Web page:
And, Biebe makes amends with his wife in the dumbest (REDACTED) romantic gesture I’ve seen in a movie. He crosses out lines from a Dear Abby column and leaves in the words that describe his wife, I guess? It’s so mind-bogglingly stupid.
Froemming: If this movie is the Rocky of hockey films, then critical thinking is its Apollo Creed and kicks its ass.
Brown: If critical thinking is Apollo Creed, then hokey-ass, non-sensical writing is Ivan Drago just bludgeoning critical thinking to death.
Froemming: If it dies, it dies.
So now we have the Rangers flying into Mystery, and the locals realize these professional athletes with personal trainers and performance-enhancing chemicals are much bigger than the hometown team. No (REDACTED). What did they think? Their logic is on par with Tommy Wiseau’s: Not there. Except with Tommy we get a beautiful mess. Here, it is just a hot mess.
Brown: The Mystery team is full of guys who were the best players in their high school. The Rangers are full of guys who are the best players IN THE WORLD! Sure, Mystery can skate. But the Rangers can skate AND shoot AND hit AND puck handle AND can shoot the puck with surgical precision.
This should be a 25-0 game in favor of the Rangers. And that’s what the outside world thinks, including Mike Myers as a Don Cherry-like hockey analyst which is such a weird cameo until you remember that A. Director Jay Roach also did the “Austin Powers” movies and B. That weird cameo is usurped minutes later when Little (REDACTED) Richard is brought in to sing the national anthem.
Froemming: This is how the Mystery folks should be reacting to the game they watch.
Before this, we have Charlie getting drunk and stealing the zamboni, wondering why the town hates him. They hate you because you moved on to brighter things, Charlie. You didn’t stick around and be a local townie, getting drunk on Schlitz and recalling the glory days of high school.
You should have just stayed away and lived your life, man.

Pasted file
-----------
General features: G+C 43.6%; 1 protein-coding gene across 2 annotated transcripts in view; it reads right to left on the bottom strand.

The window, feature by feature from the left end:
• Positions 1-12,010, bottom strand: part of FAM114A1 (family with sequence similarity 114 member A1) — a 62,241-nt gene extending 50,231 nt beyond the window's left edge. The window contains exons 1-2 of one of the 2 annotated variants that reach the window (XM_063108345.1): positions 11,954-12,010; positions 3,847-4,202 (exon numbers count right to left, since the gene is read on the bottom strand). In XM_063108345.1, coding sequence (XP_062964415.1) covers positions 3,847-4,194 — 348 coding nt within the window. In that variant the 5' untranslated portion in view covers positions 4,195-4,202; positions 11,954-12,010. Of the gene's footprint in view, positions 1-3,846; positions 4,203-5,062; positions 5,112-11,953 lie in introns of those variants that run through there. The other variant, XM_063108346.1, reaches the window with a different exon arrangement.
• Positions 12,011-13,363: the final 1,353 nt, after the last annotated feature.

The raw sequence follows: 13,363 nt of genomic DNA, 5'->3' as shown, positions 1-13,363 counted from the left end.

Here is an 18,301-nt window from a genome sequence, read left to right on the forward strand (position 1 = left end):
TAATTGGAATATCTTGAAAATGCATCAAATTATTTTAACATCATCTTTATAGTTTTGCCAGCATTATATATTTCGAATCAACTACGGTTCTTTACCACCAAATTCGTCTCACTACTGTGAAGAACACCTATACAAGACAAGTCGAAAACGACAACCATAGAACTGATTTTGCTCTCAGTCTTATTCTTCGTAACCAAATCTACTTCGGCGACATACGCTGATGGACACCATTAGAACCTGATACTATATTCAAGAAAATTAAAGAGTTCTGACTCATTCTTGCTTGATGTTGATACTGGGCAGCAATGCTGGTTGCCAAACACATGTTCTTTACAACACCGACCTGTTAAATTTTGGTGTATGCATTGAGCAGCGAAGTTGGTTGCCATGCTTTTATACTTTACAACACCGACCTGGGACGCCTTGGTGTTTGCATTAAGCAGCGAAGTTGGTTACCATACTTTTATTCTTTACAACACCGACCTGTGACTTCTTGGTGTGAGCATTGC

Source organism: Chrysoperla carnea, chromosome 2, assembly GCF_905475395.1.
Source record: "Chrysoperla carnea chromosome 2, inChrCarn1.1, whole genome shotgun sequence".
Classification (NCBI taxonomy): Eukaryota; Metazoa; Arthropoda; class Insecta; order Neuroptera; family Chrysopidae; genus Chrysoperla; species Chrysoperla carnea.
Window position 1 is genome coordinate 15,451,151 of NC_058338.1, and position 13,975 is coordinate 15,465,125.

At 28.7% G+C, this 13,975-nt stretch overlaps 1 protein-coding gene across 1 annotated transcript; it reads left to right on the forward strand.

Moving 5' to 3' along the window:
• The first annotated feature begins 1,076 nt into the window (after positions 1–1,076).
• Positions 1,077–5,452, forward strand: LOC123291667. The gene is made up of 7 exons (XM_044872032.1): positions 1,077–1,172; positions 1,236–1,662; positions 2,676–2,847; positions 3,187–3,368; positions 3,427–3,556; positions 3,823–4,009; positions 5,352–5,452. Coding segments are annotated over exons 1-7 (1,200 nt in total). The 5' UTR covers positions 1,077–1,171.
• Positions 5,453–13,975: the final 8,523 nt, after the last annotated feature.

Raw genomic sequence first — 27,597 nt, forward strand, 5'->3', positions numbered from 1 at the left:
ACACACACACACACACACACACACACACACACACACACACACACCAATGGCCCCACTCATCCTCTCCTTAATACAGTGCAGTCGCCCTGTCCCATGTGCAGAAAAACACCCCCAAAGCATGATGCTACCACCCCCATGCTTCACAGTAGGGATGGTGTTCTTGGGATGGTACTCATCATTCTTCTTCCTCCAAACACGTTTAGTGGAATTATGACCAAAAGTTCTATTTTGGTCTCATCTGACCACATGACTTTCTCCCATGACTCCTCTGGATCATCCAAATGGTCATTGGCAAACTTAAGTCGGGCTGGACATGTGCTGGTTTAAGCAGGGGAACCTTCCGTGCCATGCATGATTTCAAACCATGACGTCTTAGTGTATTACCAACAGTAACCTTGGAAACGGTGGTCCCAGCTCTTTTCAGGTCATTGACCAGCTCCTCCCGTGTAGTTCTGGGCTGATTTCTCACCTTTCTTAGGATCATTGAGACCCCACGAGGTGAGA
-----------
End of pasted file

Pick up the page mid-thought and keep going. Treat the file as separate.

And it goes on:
Brown: Bigger Hank Azaria mistake: This or “Godzilla?”
Froemming: At least he did “Mystery Men” which is a favorite of mine.
So the game is on, with Mike Myers as the color commentary. The team holds up, rallies and begins scoring since Little (REDACTED) Richard sang so long, causing the Rangers to freeze, a sentence I never thought I would ever write in my life.
But the Rangers get wise to this, and start doing shifts in the warmer locker room and begin to dominate our hometown heroes, as they should. If they lost, everyone on the Rangers should have been fired.
Brown: Well, that Little Richard strategy works when Mystery takes a 2-0 lead after the first period. It’s to the point that Mike Myers becomes a Mystery fanboy after, you know, asking Hank Azaria where he can get a handjob in Mystery. Sorry Mike, you’re not Robert Kraft and there’s no Orchids of Asia spa in Mystery.
But yeah, the Rangers wise up, get warm and go up 5-2. But Mystery gets a pep talk from Biebe in the locker room and manage to close the gap to 5-4 with 45 seconds to go.
Quick aside: During one of the breaks, did you notice the sign in the crowd that says “Hey Skank, I’m Pregnant?”
Froemming: I did not. But it seems right for this movie.
So they set up for a big comeback. And Conner…misses the shot to tie the game, giving the victory to the professional athletes. If this were a better movie, I would have appreciated that. But since this movie was awful, it didn’t earn this. I was glad these townies lost.
Brown: As the crowd went quiet, I wrote in my notes “Come on, where’s the slow clap?” Burt Reynolds came through with it because this movie LOVES its cliches. And they get respectful stick taps from the Rangers for the hard-fought game.
Froemming: It was so (REDACTED) stupid.
But hey, silver lining: Conner and Stevie get contracts for the pros, and are flying out to NYC for a brighter future. Because why the (REDACTED) not?!
Brown: How does any of this work? How old is Conner? Why waste money if he’s some late-20-something when you can get a better, younger player? And Stevie is still in high school so you can’t sign him yet. You can draft him after his senior year but now? No.
*Sigh* It’s the end of this movie, why am I still trying to make sense of this?
Let’s just hop in our helicopter and go to recommendations.
WOULD YOU RECOMMEND?
Brown: I think this is a perfect JOE-DOWN movie because it’s so nonsensical. We glossed over a lot of stupid bits of the movie. With that said, it’s not a good movie, so I wouldn’t recommend it.
Froemming: I’m mailing this DVD to Brown with an angry, strongly worded letter.